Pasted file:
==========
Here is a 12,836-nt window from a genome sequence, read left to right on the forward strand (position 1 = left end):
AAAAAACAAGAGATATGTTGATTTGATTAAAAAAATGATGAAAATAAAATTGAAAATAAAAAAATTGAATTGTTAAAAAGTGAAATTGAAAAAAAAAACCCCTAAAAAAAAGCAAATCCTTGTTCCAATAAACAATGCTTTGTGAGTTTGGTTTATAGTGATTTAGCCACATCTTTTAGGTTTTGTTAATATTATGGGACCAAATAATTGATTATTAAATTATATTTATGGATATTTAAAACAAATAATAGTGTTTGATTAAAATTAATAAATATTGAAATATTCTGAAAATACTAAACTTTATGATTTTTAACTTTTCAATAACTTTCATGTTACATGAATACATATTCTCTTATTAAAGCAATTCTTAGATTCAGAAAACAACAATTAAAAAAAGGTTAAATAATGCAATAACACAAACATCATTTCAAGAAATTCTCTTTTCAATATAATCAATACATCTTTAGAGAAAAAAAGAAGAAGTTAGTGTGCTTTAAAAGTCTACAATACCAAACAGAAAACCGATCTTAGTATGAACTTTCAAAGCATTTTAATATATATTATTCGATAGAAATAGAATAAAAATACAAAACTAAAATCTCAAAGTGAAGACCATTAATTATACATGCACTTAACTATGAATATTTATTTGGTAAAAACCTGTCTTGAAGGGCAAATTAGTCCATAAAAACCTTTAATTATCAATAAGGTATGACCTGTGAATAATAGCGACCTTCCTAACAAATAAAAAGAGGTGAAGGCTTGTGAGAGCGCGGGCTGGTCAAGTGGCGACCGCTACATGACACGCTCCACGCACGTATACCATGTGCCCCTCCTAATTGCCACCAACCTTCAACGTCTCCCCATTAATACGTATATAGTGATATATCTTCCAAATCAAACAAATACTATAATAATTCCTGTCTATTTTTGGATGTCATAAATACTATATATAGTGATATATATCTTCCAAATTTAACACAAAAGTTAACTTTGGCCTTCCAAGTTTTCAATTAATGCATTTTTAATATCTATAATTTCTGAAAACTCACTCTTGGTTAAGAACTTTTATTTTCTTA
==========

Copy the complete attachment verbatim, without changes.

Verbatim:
Here is a 12,836-nt window from a genome sequence, read left to right on the forward strand (position 1 = left end):
AAAAAACAAGAGATATGTTGATTTGATTAAAAAAATGATGAAAATAAAATTGAAAATAAAAAAATTGAATTGTTAAAAAGTGAAATTGAAAAAAAAAACCCCTAAAAAAAAGCAAATCCTTGTTCCAATAAACAATGCTTTGTGAGTTTGGTTTATAGTGATTTAGCCACATCTTTTAGGTTTTGTTAATATTATGGGACCAAATAATTGATTATTAAATTATATTTATGGATATTTAAAACAAATAATAGTGTTTGATTAAAATTAATAAATATTGAAATATTCTGAAAATACTAAACTTTATGATTTTTAACTTTTCAATAACTTTCATGTTACATGAATACATATTCTCTTATTAAAGCAATTCTTAGATTCAGAAAACAACAATTAAAAAAAGGTTAAATAATGCAATAACACAAACATCATTTCAAGAAATTCTCTTTTCAATATAATCAATACATCTTTAGAGAAAAAAAGAAGAAGTTAGTGTGCTTTAAAAGTCTACAATACCAAACAGAAAACCGATCTTAGTATGAACTTTCAAAGCATTTTAATATATATTATTCGATAGAAATAGAATAAAAATACAAAACTAAAATCTCAAAGTGAAGACCATTAATTATACATGCACTTAACTATGAATATTTATTTGGTAAAAACCTGTCTTGAAGGGCAAATTAGTCCATAAAAACCTTTAATTATCAATAAGGTATGACCTGTGAATAATAGCGACCTTCCTAACAAATAAAAAGAGGTGAAGGCTTGTGAGAGCGCGGGCTGGTCAAGTGGCGACCGCTACATGACACGCTCCACGCACGTATACCATGTGCCCCTCCTAATTGCCACCAACCTTCAACGTCTCCCCATTAATACGTATATAGTGATATATCTTCCAAATCAAACAAATACTATAATAATTCCTGTCTATTTTTGGATGTCATAAATACTATATATAGTGATATATATCTTCCAAATTTAACACAAAAGTTAACTTTGGCCTTCCAAGTTTTCAATTAATGCATTTTTAATATCTATAATTTCTGAAAACTCACTCTTGGTTAAGAACTTTTATTTTCTTA